PADRAIG HARRINGTON: No regrets at all. If you would have told me I was going to finish 37th or something, I wouldn't have. I obviously wasn't there to finish 37th in the event. I was there to try to get at least a top-8 finish. I was happy I went. I probably won't get too many opportunities to play Woburn. I had never played it before. It's one of the traditional golf courses on our Tour, so I'm happy to have played the golf course, happy to have given it a run, would have liked to have done a little bit better, but certainly no regrets about playing.

Q. You won't be too tired?

PADRAIG HARRINGTON: It's possible. I could have done with the week off, but I certainly don't regret playing. I regret not playing well. I regret not finishing well. I didn't play too badly.

Q. You say when you bumped into fellow members of your team and the American team that the memories resurface. How do you greet the American team members and how do they greet you after a week like that?

PADRAIG HARRINGTON: I think you greet them the same. You greet the Americans the same, but obviously any time you meet somebody you think about when you last met them. Isn't that the way it goes? I think there's been more conversations with the U.S. players who weren't on the team. You're not going to have an analysis with the players, the U.S. players who were on the team, but the non-playing U.S. players want to have a chat about what happened. Often there are congratulations which starts off the conversation about the whole thing.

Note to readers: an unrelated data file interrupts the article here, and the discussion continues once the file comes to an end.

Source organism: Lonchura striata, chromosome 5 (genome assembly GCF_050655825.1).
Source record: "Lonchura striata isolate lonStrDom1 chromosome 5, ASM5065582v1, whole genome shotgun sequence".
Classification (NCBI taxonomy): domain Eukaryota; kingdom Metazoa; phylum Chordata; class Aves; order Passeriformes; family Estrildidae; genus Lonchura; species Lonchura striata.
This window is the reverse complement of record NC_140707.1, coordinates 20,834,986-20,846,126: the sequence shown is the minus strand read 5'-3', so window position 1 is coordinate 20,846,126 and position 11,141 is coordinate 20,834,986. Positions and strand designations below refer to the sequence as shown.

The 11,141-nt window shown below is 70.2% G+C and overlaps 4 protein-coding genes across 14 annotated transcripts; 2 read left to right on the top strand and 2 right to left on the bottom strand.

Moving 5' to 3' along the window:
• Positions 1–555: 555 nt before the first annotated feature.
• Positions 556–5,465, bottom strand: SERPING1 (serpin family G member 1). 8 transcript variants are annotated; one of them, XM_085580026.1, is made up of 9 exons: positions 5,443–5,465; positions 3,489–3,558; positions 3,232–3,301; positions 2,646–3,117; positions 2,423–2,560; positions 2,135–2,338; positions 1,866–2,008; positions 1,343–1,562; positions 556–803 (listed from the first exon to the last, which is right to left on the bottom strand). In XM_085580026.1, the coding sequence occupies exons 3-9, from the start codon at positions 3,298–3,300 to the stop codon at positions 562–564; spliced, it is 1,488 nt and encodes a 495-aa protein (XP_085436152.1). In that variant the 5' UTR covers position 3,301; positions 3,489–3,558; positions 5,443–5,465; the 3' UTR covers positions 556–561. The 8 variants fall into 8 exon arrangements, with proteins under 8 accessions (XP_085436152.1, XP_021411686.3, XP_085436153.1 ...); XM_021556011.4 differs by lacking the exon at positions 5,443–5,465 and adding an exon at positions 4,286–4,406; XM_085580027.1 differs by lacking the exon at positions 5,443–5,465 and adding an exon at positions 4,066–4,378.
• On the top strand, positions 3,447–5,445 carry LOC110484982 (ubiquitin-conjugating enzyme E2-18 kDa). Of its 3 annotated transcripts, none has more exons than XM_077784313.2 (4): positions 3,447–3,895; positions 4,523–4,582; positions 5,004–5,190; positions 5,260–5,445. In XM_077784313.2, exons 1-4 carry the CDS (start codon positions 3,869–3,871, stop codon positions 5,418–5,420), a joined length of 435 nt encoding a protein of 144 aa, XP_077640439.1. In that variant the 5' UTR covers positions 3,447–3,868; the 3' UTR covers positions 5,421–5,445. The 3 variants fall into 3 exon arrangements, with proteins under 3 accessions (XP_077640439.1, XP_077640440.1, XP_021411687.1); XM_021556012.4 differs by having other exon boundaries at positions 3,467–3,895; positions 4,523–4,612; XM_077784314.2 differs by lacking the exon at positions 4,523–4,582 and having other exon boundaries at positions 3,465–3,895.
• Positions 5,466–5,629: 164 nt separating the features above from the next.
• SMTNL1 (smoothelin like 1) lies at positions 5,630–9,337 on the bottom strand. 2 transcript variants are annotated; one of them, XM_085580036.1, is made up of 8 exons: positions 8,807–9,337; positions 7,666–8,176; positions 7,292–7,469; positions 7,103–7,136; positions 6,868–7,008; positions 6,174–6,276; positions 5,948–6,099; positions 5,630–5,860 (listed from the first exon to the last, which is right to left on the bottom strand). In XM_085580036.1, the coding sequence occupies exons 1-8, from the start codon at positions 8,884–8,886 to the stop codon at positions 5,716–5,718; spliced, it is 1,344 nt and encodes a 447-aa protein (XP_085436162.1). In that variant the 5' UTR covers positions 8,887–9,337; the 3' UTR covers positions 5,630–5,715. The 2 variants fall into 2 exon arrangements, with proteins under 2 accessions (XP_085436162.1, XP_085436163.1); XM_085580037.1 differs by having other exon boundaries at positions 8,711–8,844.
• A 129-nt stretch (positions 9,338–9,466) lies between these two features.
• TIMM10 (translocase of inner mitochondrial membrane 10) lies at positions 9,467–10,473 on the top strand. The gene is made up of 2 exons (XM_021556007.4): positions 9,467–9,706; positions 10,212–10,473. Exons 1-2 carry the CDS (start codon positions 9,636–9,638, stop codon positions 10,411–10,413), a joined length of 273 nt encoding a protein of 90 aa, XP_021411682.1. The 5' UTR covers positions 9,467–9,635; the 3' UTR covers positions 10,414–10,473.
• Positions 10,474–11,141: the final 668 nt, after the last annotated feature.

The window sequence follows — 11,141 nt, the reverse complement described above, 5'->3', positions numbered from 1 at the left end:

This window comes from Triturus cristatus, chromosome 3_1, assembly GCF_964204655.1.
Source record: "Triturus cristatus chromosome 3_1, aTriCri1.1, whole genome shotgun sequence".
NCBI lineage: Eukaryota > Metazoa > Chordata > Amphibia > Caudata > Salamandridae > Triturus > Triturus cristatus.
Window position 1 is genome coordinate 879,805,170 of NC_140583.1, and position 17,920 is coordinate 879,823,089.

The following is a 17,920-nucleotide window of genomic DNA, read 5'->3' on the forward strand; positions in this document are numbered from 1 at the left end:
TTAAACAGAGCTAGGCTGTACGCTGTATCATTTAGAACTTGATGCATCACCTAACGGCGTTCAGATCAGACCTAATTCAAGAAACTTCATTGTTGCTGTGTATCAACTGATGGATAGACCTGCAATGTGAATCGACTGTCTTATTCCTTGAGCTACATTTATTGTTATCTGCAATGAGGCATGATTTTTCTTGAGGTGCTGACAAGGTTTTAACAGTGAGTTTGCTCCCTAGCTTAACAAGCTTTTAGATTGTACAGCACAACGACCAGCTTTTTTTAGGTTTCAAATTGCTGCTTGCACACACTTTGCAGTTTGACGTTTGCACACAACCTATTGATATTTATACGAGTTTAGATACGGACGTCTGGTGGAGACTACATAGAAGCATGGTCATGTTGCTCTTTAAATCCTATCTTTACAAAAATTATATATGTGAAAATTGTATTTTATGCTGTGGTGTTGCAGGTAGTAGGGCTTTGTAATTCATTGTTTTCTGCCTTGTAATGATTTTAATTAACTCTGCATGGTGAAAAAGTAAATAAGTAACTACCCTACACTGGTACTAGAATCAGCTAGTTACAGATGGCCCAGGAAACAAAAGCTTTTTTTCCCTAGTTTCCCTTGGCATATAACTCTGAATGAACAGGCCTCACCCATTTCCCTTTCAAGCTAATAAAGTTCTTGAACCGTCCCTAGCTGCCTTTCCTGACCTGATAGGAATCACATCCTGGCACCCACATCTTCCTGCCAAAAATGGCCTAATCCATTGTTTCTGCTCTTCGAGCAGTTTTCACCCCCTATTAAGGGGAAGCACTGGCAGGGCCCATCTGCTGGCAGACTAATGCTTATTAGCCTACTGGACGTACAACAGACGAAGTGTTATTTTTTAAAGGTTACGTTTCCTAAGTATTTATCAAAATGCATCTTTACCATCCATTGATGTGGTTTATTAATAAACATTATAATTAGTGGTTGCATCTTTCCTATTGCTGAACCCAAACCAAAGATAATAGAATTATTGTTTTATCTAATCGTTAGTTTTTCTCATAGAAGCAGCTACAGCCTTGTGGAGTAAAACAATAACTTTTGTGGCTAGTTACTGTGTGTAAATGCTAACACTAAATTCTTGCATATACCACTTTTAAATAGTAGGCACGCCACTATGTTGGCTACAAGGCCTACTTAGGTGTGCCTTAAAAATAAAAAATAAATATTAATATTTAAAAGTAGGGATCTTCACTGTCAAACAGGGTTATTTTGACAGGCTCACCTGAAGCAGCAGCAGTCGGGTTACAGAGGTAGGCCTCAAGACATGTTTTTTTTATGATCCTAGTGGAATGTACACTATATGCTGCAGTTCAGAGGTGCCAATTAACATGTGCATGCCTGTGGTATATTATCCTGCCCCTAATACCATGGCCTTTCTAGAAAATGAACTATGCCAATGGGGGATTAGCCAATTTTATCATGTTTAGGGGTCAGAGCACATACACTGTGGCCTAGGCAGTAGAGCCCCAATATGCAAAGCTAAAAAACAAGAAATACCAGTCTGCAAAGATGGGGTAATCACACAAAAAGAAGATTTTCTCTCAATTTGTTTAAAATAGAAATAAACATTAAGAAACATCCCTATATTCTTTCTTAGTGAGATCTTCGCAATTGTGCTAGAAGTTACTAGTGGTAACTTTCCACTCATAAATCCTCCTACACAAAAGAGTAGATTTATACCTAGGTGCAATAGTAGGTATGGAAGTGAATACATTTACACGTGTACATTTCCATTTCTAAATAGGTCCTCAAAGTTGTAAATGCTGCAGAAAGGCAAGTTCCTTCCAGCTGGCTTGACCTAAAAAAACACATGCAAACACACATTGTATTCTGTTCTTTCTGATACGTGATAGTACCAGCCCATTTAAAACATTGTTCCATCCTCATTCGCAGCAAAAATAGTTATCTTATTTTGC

It's still strong on everybody's mind, I assume. If they weren't there last week, that's the first thing they want to talk about obviously this week, is the Ryder Cup.

Q. What do they say, the Americans?

PADRAIG HARRINGTON: It's a conversation generally, just generally more about -- certainly more about the funnier sides, the things that appeared on the Internet, like the 10 things that need to change, that the U.S. need to have Fiji and annex South Africa and things like that, and that Europe shouldn't be any players educated in the States, married to a U.S. woman, or a European living in the States can't play.

I think they also wanted to ban anybody with dyed hair can't play for Europe. There's been lots of that stuff. It's very lighthearted. At the end of the day, the players who played that week -- it really is just a one-week thing, you know, the significance may carry on other ways. The way I look at it is, we're setting the U.S. team up to come back with a bang. Every time we win, we're just pushing the U.S. team, inspiring them a little bit more, that they're going to come back maybe the next time feeling like they're the underdogs and overachieve themselves, and that's going to put us in a lot of trouble.

We're setting them up for that day.